As my son arrived home with a birthday party invitation, my emotions overwhelmed me as tears welled up in my eyes after reading its contents.

Timothy, a 7 years old boy with severe autism spectrum disorder, wholeheartedly loves to play. However, he requires substantial additional support at school and occasionally appears completely unaware of what’s happening around him.

To the amazing mom who did something wonderful for my autistic son,

Although we are strangers to each other, our paths crossed as our sons, Timothy and your boy, occasionally sit together at school.

Our autistic son desires friendships, yet he struggles with knowing how to initiate them. He longs to engage in play but finds it challenging to express his desire. Inclusion is something he yearns for, yet understanding how to achieve it can be difficult for him.

As parents of children with special needs, we are acutely aware of the pain our kids experience when they are excluded from social gatherings.

Structured sports, play dates, overnight stays, and of course, the anxiety-inducing birthday celebrations.

Without a doubt, I can affirm that my son hasn’t participated in any of these activities. Over the past few years, we’ve received numerous invitations, but they mostly come from kids who extend invites to the entire class without much thought. Don’t misunderstand me; I do appreciate the gestures.

However, I can’t help but contemplate whether the parents truly comprehend what might occur if I were to bring Timothy along. The potential interruptions, the meltdowns – I wouldn’t want to overshadow the birthday boy or girl.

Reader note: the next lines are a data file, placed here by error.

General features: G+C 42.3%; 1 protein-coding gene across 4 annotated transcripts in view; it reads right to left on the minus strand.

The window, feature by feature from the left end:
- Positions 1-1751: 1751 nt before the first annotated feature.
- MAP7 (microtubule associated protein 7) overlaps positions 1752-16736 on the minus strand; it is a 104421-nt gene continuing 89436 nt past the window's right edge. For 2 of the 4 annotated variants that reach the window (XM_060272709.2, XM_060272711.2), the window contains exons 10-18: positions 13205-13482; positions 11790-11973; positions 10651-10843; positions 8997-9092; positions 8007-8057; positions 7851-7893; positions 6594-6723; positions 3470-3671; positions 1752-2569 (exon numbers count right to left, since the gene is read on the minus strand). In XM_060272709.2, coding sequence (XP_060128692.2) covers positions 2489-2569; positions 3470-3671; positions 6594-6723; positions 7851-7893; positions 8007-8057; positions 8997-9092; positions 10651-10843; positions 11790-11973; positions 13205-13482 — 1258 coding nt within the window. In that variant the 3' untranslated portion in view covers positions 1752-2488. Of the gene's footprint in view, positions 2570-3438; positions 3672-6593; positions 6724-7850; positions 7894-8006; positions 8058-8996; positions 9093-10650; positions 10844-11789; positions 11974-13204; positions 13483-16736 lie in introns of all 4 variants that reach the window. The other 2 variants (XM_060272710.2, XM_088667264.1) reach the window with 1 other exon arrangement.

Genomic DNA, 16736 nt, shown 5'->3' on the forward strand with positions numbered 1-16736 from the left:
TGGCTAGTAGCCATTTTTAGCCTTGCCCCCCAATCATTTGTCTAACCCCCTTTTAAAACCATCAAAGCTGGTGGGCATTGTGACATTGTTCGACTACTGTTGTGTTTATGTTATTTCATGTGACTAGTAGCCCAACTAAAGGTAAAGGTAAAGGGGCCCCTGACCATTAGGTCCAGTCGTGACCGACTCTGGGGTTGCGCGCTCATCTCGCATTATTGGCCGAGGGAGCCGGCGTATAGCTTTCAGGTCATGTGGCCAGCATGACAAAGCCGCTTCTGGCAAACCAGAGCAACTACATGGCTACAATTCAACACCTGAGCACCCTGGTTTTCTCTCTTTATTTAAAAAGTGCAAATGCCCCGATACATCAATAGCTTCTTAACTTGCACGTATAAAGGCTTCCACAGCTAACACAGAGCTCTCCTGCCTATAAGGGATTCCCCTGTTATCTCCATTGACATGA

Hence, we graciously turn down every single invitation that comes our way.

Until your invitation showed up in the mail, accompanied by a heartfelt message. It said:

“Carter, who sits beside Timothy at school, often mentions him, and I truly hope he can attend the party. We’ve arranged for a bounce castle with a small slide attached at the bottom, and we plan to have water balloons and water guns for some fun water play. If it would be overwhelming with the whole class, perhaps Timothy could come earlier in the day. Let me know how we can arrange things to make it work for him.”

Your message arrived precisely when I needed it, and you didn’t even realize it. Thanks to your son, Timothy feels included, wanted, and empowered to express himself.

I want you to understand that because of your actions, I can face another day with renewed strength. I can handle more appointments, endure curious stares, and respond to countless questions. Your example gives me hope for Timothy’s future.

I just wanted to let you know what an exceptional job you are doing with your son.

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